He also says, in terms of sheer numbers, there are more bungalows in Portland than any other house style. Two factors influenced this, according to Decker. Following the World’s Fair in 1905, Portland experienced significant population growth which led to a booming housing market, supported both by the flood of new residents and generally favorable economic conditions regionally and nationally.
“The Craftsman and Arts and Crafts movements were just arriving on the West Coast and these designs fed what was often referred to as ‘bungalow fever.’ When you connect the exploding market and growth of Portland from 1905-1915 with a winning design style you have thousands and thousands of bungalows,” he says.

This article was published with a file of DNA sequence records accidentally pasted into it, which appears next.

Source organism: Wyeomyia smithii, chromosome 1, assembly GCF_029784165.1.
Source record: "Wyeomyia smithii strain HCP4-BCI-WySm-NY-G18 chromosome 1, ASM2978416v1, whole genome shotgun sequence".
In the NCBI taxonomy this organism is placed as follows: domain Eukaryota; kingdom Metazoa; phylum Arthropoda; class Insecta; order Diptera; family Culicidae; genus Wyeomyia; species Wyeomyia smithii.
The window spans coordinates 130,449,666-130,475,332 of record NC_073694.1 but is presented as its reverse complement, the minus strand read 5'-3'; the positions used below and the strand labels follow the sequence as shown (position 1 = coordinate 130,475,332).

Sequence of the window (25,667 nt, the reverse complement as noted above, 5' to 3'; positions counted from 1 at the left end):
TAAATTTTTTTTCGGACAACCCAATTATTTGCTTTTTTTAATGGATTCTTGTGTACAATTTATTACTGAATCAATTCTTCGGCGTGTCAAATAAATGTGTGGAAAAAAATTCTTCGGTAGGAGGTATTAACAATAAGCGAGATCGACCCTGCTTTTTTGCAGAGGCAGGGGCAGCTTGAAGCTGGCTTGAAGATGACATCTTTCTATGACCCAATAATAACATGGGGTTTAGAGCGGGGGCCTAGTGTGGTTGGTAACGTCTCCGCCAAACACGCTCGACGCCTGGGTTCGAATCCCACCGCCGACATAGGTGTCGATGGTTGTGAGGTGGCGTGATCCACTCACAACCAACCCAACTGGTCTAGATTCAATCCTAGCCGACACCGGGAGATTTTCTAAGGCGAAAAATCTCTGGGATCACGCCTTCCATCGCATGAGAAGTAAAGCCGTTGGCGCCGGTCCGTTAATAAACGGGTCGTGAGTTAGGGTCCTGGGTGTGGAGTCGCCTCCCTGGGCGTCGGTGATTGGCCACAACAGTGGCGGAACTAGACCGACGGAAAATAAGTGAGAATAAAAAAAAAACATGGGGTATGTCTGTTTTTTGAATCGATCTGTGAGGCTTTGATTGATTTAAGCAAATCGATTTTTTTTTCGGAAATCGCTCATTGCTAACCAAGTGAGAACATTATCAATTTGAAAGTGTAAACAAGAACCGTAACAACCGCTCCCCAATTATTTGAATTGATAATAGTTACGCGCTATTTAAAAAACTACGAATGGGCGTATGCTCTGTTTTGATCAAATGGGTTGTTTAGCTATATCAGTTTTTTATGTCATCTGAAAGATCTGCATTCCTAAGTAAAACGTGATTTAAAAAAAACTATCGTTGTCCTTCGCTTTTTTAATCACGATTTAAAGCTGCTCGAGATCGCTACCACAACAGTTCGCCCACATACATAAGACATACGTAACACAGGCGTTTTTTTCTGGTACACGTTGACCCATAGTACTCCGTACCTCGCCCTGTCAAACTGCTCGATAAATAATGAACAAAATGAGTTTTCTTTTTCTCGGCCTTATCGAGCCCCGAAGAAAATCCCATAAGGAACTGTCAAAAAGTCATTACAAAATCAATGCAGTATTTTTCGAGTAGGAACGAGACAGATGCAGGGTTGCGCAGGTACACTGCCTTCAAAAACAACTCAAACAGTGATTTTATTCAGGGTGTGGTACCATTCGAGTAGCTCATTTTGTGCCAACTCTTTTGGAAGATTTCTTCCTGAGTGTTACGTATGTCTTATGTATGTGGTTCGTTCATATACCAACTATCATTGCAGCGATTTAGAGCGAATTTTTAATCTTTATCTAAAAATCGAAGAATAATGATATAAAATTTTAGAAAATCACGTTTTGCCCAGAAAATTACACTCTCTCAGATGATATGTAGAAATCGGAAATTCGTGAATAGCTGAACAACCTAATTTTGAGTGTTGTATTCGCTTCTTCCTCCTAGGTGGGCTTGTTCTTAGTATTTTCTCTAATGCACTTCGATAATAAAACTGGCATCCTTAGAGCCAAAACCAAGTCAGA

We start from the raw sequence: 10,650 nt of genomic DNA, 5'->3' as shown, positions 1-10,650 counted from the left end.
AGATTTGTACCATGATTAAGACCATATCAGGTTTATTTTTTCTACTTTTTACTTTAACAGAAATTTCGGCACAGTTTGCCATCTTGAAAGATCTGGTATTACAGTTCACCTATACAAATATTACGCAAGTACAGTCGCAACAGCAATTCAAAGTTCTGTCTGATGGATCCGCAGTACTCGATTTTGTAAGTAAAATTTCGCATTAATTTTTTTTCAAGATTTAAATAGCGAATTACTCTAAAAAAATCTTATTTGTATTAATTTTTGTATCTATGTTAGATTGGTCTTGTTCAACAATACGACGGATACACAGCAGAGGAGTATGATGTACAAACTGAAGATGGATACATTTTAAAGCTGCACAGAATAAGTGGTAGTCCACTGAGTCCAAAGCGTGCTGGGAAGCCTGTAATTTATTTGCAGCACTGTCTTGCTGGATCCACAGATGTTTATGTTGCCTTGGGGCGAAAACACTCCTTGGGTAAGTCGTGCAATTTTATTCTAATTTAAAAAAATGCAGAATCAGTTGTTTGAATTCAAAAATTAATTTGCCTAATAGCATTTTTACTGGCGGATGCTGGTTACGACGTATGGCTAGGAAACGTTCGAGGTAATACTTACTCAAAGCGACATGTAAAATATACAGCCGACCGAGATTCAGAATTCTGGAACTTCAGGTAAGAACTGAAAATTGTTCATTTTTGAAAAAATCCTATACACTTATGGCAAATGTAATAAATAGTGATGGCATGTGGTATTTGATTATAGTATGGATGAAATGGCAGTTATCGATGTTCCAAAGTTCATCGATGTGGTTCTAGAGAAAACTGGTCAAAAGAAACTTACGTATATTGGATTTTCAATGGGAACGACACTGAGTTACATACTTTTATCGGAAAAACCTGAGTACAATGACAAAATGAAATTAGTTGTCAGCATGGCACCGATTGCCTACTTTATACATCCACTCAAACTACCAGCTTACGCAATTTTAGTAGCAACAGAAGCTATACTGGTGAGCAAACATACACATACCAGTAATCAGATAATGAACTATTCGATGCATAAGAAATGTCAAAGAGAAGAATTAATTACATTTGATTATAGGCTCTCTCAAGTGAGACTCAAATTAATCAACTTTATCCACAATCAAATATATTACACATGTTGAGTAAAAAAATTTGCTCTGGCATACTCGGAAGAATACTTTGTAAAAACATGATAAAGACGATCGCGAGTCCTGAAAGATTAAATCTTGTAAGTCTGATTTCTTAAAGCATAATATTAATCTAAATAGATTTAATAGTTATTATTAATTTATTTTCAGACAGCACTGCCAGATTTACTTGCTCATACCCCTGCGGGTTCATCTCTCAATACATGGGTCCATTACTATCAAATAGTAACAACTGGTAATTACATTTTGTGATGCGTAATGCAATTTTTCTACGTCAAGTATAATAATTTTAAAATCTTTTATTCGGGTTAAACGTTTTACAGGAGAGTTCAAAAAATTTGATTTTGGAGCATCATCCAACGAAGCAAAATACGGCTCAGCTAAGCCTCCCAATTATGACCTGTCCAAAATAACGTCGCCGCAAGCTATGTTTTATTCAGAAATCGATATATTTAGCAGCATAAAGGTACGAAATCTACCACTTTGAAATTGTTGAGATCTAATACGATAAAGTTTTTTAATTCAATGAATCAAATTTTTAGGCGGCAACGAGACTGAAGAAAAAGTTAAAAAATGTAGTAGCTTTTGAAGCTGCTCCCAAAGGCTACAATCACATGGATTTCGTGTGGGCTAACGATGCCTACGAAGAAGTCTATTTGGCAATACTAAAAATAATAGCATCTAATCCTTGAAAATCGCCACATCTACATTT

Then, in the 1920s, the design style moved away from all the straight lines of Craftsman design, favoring more “romantic visions of English cottage and Tudor revival styles. Many of these homes essentially kept the floorplan of the bungalow, but had a new and more modern look. The Colonial revival style began to gain in popularity during these years as well,” adds Decker.
So, you have a good idea of your neighborhood, the home’s style, maybe some anecdotal facts but want to dive deeper in its age and the previous tenants. What next?
House parts and style are the ultimate clue to a home’s age. Decker says one of the key components to a home’s secret are the windows or as he calls them the “eyes of the home.” If your home’s windows are long and narrow it usually means the home is older. Wood windows, either double hung or casement, are another clue. And typically the more ornate the style of trim and molding, the older a home will be.